Charles P. Pierce noted today that the conservative media wing nuts are freaking out over anything or anyone that suggests what happened in Boston at the Marathon just might, might have anything to do with, um, you know, conservatives, right-wingers, etc.
You know - the audience that gets constant messaging from Limbaugh, Hannity, Ingrahm, FOX, etc. etc. that Obama is coming to take their guns away, liberals are destroying America, the gays are coming for their kids, the new Black Panthers are coming for their stuff, and so on. The audience that gets a constant stream of talking points intended to gin up fear and anger. The audience that believes George Soros is funding the black helicopters of the U.N. that are coming to seize their guns and their golf courses. The audience that's been told expanding access to health care like the civilized world has is a plot to enslave Americans and make them dependent on government.
Oh, and government is the source of everything that's wrong in their lives.
Now at this point all we know for sure is that there were two bombs set off in Boston. Who, why is still an open question. Fear and loathing is not exclusive to a particular brand of politics/religion/ideology; we don't lack for suspects. But if certain people don't like what they see in the mirror, if certain people are suddenly wondering if the term "blowback" might have relevance to what they do, if certain people are reflexively attacking anything that has the merest hint that certain words might have consequences, well....
Why would anyone think right wing conspiracy theories and obsessions are anything to worry about? Something like this, for example? Is it possible we don't have to look overseas or at people sneaking across our borders to find possible threats?
If the right wing media machine feels it is being unjustly accused (and there is no evidence at this time that points to any particular ideology, or cause, organization, or individual), all I can say is that tired old line:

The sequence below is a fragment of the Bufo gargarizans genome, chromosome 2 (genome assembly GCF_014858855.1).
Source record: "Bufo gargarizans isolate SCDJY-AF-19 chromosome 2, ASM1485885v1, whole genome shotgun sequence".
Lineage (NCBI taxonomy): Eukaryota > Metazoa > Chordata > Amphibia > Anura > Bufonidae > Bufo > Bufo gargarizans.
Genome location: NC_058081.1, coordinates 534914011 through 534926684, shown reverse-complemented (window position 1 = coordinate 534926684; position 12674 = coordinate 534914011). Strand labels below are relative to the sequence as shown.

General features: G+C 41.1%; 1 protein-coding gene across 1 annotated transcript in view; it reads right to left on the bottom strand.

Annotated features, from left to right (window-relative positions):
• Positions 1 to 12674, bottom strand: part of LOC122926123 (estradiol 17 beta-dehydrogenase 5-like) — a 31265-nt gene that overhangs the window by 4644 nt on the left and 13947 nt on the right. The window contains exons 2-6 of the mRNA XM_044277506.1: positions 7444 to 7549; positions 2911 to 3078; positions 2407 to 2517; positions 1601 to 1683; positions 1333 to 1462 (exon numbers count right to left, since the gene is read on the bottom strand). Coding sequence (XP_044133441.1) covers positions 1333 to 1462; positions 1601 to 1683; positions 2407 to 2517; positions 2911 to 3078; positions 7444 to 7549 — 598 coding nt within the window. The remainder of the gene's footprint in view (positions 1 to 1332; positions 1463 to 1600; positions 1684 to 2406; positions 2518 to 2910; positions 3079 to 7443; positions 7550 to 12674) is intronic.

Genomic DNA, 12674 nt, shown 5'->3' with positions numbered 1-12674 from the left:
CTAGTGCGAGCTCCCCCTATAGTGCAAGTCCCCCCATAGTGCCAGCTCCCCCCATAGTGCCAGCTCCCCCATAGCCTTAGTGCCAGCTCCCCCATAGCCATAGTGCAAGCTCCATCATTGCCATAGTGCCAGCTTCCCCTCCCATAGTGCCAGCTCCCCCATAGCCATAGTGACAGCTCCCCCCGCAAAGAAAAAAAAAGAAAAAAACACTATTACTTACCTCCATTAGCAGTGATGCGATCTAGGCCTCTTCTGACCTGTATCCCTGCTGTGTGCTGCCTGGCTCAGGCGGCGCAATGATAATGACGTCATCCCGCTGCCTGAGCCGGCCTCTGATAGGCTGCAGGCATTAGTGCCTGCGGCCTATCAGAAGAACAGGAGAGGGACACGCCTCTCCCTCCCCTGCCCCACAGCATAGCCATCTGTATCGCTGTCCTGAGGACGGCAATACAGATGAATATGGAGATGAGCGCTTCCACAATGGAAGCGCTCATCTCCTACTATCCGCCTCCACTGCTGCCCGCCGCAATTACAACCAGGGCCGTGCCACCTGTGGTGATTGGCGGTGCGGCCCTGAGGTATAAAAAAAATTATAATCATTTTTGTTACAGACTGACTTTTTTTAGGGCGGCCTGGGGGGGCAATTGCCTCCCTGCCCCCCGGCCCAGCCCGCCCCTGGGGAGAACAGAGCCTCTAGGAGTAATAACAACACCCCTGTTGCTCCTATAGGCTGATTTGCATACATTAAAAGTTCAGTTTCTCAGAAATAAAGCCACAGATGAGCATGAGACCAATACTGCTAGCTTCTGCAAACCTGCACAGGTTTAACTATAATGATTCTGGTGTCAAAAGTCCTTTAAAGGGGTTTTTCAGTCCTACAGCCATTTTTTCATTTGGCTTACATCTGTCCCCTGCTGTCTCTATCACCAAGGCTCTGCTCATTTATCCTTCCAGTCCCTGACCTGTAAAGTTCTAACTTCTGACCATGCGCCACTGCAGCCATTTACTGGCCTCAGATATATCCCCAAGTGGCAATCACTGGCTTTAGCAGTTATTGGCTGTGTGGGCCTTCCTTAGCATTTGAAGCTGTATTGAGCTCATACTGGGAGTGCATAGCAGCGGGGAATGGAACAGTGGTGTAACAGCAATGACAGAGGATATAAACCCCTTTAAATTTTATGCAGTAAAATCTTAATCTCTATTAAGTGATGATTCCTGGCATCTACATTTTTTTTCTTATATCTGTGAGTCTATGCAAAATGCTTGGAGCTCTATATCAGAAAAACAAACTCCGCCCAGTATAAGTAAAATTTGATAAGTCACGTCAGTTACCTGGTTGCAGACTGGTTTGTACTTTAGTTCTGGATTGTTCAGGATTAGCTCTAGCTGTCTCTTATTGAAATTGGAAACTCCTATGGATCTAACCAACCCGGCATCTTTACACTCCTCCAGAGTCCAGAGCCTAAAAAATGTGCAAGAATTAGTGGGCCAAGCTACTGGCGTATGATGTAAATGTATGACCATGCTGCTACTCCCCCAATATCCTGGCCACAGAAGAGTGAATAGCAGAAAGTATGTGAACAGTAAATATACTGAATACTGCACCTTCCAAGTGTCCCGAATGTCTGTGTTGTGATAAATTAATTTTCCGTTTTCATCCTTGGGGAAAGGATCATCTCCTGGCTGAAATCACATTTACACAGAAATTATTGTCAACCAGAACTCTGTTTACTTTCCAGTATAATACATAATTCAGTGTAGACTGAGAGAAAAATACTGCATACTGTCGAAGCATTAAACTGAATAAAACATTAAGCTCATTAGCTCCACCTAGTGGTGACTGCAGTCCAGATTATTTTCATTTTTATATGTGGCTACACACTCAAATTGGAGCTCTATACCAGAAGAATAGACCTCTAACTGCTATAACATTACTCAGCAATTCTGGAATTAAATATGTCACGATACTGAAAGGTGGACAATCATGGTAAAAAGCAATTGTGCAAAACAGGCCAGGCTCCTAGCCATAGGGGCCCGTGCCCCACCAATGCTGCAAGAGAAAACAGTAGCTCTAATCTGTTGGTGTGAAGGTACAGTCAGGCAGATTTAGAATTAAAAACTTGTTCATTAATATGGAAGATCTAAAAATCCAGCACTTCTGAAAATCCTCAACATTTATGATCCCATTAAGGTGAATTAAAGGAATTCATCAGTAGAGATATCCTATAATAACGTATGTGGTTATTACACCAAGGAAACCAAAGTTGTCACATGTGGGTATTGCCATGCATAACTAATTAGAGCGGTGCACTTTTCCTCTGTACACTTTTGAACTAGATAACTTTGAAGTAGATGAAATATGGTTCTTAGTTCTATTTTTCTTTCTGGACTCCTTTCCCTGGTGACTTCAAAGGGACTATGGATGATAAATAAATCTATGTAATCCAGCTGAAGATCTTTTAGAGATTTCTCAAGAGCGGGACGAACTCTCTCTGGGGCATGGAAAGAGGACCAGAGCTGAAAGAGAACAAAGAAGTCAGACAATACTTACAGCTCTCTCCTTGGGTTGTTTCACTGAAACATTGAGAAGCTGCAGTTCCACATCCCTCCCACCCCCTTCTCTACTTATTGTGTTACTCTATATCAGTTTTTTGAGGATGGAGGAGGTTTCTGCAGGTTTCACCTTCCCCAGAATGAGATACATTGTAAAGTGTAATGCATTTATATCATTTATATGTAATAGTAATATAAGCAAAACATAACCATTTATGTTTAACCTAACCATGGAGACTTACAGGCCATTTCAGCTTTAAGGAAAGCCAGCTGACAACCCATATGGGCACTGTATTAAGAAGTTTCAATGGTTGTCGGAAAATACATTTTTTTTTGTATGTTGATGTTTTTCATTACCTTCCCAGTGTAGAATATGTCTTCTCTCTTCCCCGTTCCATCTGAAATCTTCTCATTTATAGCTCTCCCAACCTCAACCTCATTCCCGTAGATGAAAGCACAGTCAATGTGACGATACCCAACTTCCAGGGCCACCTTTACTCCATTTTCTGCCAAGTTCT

If you're not doing anything wrong, you have nothing to worry about.
Meanwhile, let me excerpt from Pierce:
It is in no way "politicizing" the events by mentioning that history teaches us that, on events like this, the universe of suspects is wider than many people would like to believe. All indications are that, one way or another, the bombing was a political act. It may have been the political act of madmen, but it was a political act, and it does us no good to pretend — as Chris Matthews attempted to do last night — that it was not. Somehow, somewhere, this act came from a dark vein of violence in somebody's politics. Those politics may be fashioned from mania, or even sociopathy, but they are fashioned out of politics nonetheless, and of the collapse of the faith that we can govern ourselves as we govern our passions, and that collapse is not the province of the mad or the angry. That collapse is caused by something deeply endemic in our systems and in ourselves. We have tolerated unreasoning hatred for far too long. We have abandoned the rational for the comfortable, and we have abandoned the empirical for the comfortably insane. We have given too much oxygen to the flame. We have given too much.emphasis added
UPDATE: If the above was not enough, Pierce has followed up with a masterful statement, riffing off remarks by Bernie Sanders - who as Pierce notes, drew flack for what is an incredibly important counter to the mess that is our political system these days.
After the shame of what happened in the Senate over gun safety, where the will of 90% - NINETY FREAKING PERCENT - of the American people was kicked to the curb and stomped into the mud, the words of Sanders and Pierce should become our battle cry.
Here's a small excerpt. Read the whole thing.
There is a wildness in our politics these days, and that wildness is centered primarily, and to varying degrees, around the notion that government is an alien thing. It is a wildness that has become a faith held by zealots, who feel alienated by faceless forces beyond their control, and exploited in our politics by the people who control many of those same forces, and by the politicians in their formal and informal employ. There is an entire media culture — across all platforms, to use that most odious of New Media concepts — dedicated to creating a world in which it can turn an unholy buck by letting that wildness run free. And, I am sorry to say, the wildness is most manifest on the political right. If this makes respectable conservatives — or those that fashion themselves to be respectable conservatives — uncomfortable, then they should do a better job at recognizing the effective limits of their problems so they don't always have to become our problems.Read more: We Are The Commonwealth Of Massachsetts - We Are The Commonwealth Of Massachusetts - Esquire http://www.esquire.com/...